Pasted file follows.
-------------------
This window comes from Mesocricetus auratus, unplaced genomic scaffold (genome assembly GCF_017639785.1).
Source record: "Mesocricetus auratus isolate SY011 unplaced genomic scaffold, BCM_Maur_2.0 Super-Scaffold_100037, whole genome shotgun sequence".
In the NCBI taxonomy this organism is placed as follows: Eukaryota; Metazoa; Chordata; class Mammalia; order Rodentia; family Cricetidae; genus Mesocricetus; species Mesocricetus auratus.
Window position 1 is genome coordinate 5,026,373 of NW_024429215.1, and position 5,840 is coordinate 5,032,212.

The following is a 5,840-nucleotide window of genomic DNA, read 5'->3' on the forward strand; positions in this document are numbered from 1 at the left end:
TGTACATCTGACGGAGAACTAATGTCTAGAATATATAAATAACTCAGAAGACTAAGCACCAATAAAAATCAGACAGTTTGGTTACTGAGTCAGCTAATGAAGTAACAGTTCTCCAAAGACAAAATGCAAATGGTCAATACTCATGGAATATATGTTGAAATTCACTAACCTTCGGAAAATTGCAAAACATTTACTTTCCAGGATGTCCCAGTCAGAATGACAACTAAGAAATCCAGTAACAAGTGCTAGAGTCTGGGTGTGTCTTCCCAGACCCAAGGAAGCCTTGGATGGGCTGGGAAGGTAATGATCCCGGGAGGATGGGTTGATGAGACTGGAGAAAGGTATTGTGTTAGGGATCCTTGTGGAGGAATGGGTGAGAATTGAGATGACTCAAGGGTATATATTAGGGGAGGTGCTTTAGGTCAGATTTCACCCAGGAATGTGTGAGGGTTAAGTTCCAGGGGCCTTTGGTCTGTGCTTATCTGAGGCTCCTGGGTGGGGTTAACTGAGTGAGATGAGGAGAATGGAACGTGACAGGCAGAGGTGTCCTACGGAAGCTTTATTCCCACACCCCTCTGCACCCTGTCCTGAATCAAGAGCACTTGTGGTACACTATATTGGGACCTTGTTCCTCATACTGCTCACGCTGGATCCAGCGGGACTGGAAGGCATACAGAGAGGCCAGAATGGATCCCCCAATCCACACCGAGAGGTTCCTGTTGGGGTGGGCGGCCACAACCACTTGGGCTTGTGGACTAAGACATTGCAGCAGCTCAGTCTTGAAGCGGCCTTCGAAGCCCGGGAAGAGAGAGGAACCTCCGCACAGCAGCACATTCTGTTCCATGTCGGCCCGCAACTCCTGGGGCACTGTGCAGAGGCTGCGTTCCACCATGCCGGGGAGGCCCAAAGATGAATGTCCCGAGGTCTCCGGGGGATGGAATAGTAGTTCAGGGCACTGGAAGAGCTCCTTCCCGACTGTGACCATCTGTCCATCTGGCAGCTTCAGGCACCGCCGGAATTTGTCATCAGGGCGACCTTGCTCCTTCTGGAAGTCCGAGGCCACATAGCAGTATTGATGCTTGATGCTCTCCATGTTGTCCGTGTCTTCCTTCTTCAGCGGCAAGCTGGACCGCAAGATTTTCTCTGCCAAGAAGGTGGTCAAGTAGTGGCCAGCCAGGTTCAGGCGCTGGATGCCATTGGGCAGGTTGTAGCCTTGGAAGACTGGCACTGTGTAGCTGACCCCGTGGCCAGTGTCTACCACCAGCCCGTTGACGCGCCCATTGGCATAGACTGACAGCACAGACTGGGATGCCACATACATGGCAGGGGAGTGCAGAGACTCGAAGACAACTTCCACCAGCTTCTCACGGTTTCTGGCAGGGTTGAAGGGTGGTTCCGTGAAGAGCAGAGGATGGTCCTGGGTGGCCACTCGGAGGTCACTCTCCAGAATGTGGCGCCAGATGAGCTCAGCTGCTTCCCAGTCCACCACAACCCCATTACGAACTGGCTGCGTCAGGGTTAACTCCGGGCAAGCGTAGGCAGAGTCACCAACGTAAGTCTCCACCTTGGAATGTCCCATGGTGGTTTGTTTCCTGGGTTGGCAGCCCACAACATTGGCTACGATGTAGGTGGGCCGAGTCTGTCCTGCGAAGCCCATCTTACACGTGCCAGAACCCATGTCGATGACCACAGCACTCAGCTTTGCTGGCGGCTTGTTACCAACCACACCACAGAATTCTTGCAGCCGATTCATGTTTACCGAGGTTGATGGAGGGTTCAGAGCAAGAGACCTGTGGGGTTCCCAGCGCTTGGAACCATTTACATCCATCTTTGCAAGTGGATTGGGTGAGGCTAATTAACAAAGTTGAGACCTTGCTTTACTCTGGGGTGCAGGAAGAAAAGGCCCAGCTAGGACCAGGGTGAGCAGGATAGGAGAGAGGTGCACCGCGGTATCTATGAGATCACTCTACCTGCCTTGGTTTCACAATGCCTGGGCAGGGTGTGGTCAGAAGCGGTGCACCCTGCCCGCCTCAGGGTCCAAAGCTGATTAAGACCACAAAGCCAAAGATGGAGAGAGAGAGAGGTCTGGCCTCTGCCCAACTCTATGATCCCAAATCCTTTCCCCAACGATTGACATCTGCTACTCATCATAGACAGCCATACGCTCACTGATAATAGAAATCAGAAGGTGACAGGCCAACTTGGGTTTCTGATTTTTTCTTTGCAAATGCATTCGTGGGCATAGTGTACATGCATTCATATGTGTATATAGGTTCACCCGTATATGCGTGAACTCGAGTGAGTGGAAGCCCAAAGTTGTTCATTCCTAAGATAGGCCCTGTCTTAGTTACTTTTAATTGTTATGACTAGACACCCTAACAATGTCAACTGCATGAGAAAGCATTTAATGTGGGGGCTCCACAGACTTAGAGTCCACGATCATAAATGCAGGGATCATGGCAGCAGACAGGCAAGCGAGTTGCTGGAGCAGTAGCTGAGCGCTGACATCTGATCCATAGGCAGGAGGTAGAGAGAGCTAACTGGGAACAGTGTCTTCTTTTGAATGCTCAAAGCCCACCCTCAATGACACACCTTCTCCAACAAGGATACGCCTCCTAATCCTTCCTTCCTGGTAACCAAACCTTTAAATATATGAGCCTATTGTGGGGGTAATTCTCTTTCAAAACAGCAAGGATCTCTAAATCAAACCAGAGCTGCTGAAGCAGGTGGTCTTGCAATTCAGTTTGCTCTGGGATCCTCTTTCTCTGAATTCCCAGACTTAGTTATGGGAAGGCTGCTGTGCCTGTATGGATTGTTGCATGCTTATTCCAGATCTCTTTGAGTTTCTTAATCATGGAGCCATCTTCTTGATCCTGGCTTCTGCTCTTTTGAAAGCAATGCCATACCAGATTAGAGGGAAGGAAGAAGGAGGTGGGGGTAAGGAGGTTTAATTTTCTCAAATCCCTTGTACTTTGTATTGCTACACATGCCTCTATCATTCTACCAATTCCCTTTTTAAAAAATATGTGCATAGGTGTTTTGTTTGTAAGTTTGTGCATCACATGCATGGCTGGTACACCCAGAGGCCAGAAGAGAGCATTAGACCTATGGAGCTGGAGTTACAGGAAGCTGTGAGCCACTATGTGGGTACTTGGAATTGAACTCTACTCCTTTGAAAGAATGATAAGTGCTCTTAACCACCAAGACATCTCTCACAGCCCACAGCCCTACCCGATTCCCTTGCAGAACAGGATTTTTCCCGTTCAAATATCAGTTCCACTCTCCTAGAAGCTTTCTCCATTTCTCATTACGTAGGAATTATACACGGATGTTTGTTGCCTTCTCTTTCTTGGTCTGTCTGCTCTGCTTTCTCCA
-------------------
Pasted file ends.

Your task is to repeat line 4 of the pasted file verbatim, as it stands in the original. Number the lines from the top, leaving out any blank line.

Window position 1 is genome coordinate 5,026,373 of NW_024429215.1, and position 5,840 is coordinate 5,032,212.